In Jeremiah’s time the Babylonians were a thorn in the side of the Jews. In the year 597 they destroyed Jerusalem and took the people off into exile. Fifty years later the Persians came along and knocked the Babylonians off their perch. They encouraged the Jews to return and rebuild Jerusalem.               The experience of exile and the resumption of their former way of life centred on a restored temple in Jerusalem was one of the great events in Jewish history. Jeremiah is prophesying to the Jews whilst they were still in exile in Babylon. He is telling them that what has happened is the result of their being unfaithful to the covenant that God had made with them in the time of Moses and he is looking forward to a new covenant to be arranged by God, a covenant to be written not on tablets of stone but in their hearts.  Christians see this prophecy fulfilled by the new covenant Jesus announced at the Last Supper - a covenant whose law is simply love. Love one another as I have loved you. True love, as Our Lord explains in the gospel today about the grain dying to produce fruit, is not self-serving but involves the sacrifice of self-interest. This new covenant we renew at every Mass - the Mass is quite simply a renewal of the covenant - but the significance of the special importance we attach to our Easter Communion is that on Easter night or Easter Day we make a solemn renewal of the covenant - accepting for ourselves the covenant law of love as a condition of our being made one with Christ to share his risen life.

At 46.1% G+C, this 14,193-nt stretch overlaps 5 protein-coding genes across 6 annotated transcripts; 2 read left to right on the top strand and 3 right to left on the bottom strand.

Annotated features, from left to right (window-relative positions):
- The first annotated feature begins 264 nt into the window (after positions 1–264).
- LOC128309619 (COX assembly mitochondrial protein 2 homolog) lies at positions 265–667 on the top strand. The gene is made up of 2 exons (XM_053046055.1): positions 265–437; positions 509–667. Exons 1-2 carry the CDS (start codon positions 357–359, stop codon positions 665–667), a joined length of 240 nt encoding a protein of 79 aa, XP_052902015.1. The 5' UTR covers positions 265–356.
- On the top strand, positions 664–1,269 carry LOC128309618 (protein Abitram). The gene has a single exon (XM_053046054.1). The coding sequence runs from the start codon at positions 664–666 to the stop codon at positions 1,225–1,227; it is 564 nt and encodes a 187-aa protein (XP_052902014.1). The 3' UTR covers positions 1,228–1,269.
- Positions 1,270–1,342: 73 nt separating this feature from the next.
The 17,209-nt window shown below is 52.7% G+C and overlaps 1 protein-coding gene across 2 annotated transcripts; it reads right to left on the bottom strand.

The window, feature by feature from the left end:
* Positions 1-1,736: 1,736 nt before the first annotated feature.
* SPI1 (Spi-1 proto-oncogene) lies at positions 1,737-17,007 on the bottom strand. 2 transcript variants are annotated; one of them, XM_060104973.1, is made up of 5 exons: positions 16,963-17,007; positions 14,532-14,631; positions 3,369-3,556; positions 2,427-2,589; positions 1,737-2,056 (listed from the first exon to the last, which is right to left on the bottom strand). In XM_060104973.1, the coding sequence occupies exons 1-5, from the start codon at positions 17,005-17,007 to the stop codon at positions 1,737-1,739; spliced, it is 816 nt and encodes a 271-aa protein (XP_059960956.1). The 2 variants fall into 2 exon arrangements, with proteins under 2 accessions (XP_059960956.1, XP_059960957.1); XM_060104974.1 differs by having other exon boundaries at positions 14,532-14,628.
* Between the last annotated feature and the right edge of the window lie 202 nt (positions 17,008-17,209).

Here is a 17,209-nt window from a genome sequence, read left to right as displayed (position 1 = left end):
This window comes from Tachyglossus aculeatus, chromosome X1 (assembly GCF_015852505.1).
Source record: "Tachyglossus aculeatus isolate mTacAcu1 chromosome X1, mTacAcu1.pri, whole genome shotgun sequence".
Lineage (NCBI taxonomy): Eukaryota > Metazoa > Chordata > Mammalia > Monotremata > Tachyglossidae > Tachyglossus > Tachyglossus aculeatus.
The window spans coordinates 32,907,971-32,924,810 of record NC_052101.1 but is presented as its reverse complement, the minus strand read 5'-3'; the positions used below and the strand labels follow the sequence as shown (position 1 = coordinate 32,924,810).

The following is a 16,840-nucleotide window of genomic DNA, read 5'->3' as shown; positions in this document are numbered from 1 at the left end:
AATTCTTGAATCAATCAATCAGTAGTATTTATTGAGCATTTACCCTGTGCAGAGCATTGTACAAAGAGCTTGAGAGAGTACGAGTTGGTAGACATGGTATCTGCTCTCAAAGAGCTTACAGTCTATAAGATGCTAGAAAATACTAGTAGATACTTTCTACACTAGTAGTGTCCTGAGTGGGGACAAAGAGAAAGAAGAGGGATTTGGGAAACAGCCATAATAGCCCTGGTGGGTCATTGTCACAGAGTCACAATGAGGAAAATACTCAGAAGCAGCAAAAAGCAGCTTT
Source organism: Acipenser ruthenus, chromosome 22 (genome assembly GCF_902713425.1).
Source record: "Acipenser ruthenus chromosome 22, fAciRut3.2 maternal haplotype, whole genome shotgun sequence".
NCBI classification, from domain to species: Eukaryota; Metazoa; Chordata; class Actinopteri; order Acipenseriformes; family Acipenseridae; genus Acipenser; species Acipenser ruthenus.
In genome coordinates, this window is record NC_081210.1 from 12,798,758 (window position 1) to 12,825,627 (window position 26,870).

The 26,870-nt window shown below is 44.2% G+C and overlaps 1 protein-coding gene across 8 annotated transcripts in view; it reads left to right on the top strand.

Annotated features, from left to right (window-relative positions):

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15 March 2015

Posted by Canon Dakin on 19-03-2015

 

I came to Thornton in 1968. At that time there were two elderly people in Sacred Heart parish, one a man, the other a woman, who remembered standing in Poulton market place on Candlemas Day to be hired for the year by a local farmer. If you go to the census of 1911 you will find that Thornton and district was a land of small farms. Local employment was mostly in service on those farms. It was the tradition that today, Mothering Sunday, those living and working away from home would return to pay a visit to their mothers, yes, but first of all to their mother church, the church in which they had been baptised, to the font in which they had become children of God.